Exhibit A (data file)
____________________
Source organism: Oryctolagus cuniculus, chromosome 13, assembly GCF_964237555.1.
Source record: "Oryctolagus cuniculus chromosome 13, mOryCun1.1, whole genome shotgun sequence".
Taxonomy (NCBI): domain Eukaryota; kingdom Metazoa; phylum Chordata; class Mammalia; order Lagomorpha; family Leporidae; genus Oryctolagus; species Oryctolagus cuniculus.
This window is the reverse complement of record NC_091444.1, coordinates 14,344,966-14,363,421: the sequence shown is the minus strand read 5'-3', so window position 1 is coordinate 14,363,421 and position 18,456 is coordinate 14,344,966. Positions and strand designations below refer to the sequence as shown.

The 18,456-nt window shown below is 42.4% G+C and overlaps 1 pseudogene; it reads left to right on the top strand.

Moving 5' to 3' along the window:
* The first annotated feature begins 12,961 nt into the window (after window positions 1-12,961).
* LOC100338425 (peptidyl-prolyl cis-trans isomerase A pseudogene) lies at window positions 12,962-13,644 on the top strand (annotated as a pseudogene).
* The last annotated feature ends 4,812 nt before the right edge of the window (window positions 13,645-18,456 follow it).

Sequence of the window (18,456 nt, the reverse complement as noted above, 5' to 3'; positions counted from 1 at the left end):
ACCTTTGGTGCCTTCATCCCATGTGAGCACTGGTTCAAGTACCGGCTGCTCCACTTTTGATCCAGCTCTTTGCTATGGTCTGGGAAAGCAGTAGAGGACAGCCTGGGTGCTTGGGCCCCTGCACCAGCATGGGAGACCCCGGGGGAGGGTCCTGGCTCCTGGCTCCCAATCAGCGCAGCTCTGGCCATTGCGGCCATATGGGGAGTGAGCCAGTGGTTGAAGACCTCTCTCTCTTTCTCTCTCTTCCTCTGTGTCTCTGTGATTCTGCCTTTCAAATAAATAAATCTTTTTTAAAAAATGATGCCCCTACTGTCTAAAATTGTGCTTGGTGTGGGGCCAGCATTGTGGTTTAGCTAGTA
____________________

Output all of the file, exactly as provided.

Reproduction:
Source organism: Oryctolagus cuniculus, chromosome 13, assembly GCF_964237555.1.
Source record: "Oryctolagus cuniculus chromosome 13, mOryCun1.1, whole genome shotgun sequence".
Taxonomy (NCBI): domain Eukaryota; kingdom Metazoa; phylum Chordata; class Mammalia; order Lagomorpha; family Leporidae; genus Oryctolagus; species Oryctolagus cuniculus.
This window is the reverse complement of record NC_091444.1, coordinates 14,344,966-14,363,421: the sequence shown is the minus strand read 5'-3', so window position 1 is coordinate 14,363,421 and position 18,456 is coordinate 14,344,966. Positions and strand designations below refer to the sequence as shown.

The 18,456-nt window shown below is 42.4% G+C and overlaps 1 pseudogene; it reads left to right on the top strand.

Moving 5' to 3' along the window:
* The first annotated feature begins 12,961 nt into the window (after window positions 1-12,961).
* LOC100338425 (peptidyl-prolyl cis-trans isomerase A pseudogene) lies at window positions 12,962-13,644 on the top strand (annotated as a pseudogene).
* The last annotated feature ends 4,812 nt before the right edge of the window (window positions 13,645-18,456 follow it).

Sequence of the window (18,456 nt, the reverse complement as noted above, 5' to 3'; positions counted from 1 at the left end):
ACCTTTGGTGCCTTCATCCCATGTGAGCACTGGTTCAAGTACCGGCTGCTCCACTTTTGATCCAGCTCTTTGCTATGGTCTGGGAAAGCAGTAGAGGACAGCCTGGGTGCTTGGGCCCCTGCACCAGCATGGGAGACCCCGGGGGAGGGTCCTGGCTCCTGGCTCCCAATCAGCGCAGCTCTGGCCATTGCGGCCATATGGGGAGTGAGCCAGTGGTTGAAGACCTCTCTCTCTTTCTCTCTCTTCCTCTGTGTCTCTGTGATTCTGCCTTTCAAATAAATAAATCTTTTTTAAAAAATGATGCCCCTACTGTCTAAAATTGTGCTTGGTGTGGGGCCAGCATTGTGGTTTAGCTAGTA